Lowers Blood Sugar

burdock flowers  
Burdock Flowers  

Burdock root tea may play a role in lowering blood sugar levels in the body, which could be useful for people with diabetes or people who are at increased risk for diabetes. MedLine Plus points out that these results cannot be considered conclusive because the studies that report them are small and were not well designed.

Eases PMS Symptoms

Drinking burdock root tea might help relieve some of the irritation that accompanies premenstrual syndrome (PMS) for many women, according to James Duke, Ph.D., an herb expert, cited by writer Amy Mayfield in an article on burdock root for May/June 2005 issue of "The Herb Companion" magazine.

Improves Quality of Life

Burdock root is an ingredient in a few different cancer treatments, including Essiac--which contains rhubarb, sorrel and slippery elm, as well as burdock root. According to MedLine Plus, though a few early studies support burdock as a treatment to improve the quality of life for people with cancer, more research is needed to state conclusively whether burdock is an authentically effective treatment.

Soothes Eczema

Burdock tea may help treat skin irritation, including eczema, but not if you drink it. Soaking a clean cloth in burdock tea--omit any sweeteners or other flavorings--and applying the cloth like a compress directly to the affected skin may soothe skin irritation, according to the University of Maryland Medical Center.

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How to make Burdock Tea

  • Scrub the fresh burdock root vigorously under cold running water to remove any dirt. Do not peel. If you are using dried burdock root, you may skip this step.
  • Cut the fresh burdock root on the bias into slices. If you are using dried burdock root, it may already be in pieces. Make sure pieces are no larger than 1 inch in length.
  • Submerge the burdock root pieces (either the entire single fresh burdock root or 1/4 cup dried) in two to three cups of water in your saucepan.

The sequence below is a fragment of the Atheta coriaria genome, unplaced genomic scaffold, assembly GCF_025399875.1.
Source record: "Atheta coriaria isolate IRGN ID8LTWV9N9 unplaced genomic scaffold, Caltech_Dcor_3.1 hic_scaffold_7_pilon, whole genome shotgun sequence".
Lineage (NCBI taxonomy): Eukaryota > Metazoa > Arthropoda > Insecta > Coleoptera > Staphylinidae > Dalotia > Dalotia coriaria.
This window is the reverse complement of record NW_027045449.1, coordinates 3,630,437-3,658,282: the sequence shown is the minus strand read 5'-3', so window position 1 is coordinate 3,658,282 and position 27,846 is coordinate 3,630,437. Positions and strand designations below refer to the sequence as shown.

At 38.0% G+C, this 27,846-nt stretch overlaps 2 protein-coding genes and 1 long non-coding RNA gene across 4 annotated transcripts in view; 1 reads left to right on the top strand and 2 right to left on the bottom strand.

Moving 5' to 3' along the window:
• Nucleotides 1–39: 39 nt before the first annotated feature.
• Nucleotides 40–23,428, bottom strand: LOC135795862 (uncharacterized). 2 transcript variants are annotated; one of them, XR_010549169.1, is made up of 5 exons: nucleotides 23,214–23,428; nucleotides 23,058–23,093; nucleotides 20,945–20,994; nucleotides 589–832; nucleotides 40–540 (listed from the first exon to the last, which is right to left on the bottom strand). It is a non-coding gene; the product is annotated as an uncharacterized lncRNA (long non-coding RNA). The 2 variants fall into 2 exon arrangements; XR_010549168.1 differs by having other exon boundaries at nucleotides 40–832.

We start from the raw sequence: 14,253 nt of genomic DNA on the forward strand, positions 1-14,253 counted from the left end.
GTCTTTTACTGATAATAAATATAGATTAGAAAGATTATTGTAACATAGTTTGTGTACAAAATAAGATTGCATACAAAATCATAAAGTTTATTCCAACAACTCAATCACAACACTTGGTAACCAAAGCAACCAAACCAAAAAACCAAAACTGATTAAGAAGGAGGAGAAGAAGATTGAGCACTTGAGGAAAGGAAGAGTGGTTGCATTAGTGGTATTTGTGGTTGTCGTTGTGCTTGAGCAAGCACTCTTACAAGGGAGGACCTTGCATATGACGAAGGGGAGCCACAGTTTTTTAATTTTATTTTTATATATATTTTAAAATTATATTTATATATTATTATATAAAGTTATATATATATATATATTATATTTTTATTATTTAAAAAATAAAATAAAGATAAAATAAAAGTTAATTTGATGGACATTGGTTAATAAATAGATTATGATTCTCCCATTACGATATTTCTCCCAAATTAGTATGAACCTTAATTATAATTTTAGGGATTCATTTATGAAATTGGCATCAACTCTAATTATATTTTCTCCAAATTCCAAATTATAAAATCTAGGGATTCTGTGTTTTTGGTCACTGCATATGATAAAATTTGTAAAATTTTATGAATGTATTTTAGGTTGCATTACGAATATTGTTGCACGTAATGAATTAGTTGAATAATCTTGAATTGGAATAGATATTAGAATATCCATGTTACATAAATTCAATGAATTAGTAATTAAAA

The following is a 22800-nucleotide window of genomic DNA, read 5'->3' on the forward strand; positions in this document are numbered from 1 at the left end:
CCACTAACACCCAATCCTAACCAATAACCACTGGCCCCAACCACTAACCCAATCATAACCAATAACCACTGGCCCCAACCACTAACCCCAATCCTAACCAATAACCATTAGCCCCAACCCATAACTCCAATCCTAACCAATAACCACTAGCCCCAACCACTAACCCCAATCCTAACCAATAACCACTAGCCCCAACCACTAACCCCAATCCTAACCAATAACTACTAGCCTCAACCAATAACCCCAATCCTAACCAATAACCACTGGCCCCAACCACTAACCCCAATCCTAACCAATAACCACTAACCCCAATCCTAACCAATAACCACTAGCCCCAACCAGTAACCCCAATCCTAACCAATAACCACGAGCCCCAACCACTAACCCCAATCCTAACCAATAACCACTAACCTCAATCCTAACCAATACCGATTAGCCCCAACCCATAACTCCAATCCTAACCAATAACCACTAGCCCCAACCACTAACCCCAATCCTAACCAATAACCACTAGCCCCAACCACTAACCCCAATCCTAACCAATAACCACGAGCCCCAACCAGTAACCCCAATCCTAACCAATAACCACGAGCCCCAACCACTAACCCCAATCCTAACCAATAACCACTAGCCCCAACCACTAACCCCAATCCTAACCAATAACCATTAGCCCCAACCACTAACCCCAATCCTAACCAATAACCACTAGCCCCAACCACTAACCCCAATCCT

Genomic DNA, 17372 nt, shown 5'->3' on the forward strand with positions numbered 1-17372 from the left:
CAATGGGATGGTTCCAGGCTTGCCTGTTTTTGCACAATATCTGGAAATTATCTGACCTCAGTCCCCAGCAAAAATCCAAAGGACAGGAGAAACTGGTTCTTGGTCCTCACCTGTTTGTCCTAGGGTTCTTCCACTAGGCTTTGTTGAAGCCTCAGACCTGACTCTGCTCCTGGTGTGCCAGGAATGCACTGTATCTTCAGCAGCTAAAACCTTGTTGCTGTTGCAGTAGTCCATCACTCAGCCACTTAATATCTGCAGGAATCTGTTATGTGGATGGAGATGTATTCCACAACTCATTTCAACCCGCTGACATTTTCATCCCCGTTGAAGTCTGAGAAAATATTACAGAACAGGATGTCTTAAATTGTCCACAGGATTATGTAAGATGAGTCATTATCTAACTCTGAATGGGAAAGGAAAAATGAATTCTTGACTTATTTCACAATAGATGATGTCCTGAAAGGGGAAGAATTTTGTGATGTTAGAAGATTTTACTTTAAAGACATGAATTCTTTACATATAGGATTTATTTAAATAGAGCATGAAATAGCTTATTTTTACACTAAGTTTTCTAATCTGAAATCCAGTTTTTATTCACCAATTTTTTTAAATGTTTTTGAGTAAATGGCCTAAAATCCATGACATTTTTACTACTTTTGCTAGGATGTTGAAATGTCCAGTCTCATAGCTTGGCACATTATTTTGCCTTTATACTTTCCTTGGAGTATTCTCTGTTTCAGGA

• Boil burdock root in water on the stove. When the water has come to a rolling boil, set timer for 30 minutes, and put the lid on the saucepan. Reduce heat slightly, so that it does not boil over.
  • Pour the tea into your mug and enjoy, being careful to avoid the root pieces. Adjust the sweetness to your liking with honey or sugar.
dried sliced burdock root dried julienned burdock root dried grained burdock root burdock root tea infusion
Dried Sliced Burdock Root Dried julienned Burdock Root Dried Grained Burdock Root Infusion of Burdock Root Tea

Side Effects of Burdock

Burdock does have some side effects. It is a very strong detoxifier and can at first aggravate some skin conditions before beginning to heal them. To avoid any adverse effects, it is better to begin taking small amounts and then gradually increase the dosage.

It is not recommended for those just beginning to use herbal remedies to gather burdock from the wild. This is due to its resemblance to several poisonous plants, and any confusion could lead to serious illness or worse. Mild side effects from contamination with these other plants may include a slowed heart beat or a dry mouth.

Those taking medication for regulating blood sugar or for diabetes should consult a medical professional before using burdock root, as it may interfere with some prescription drugs.

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Last Update: 2014.7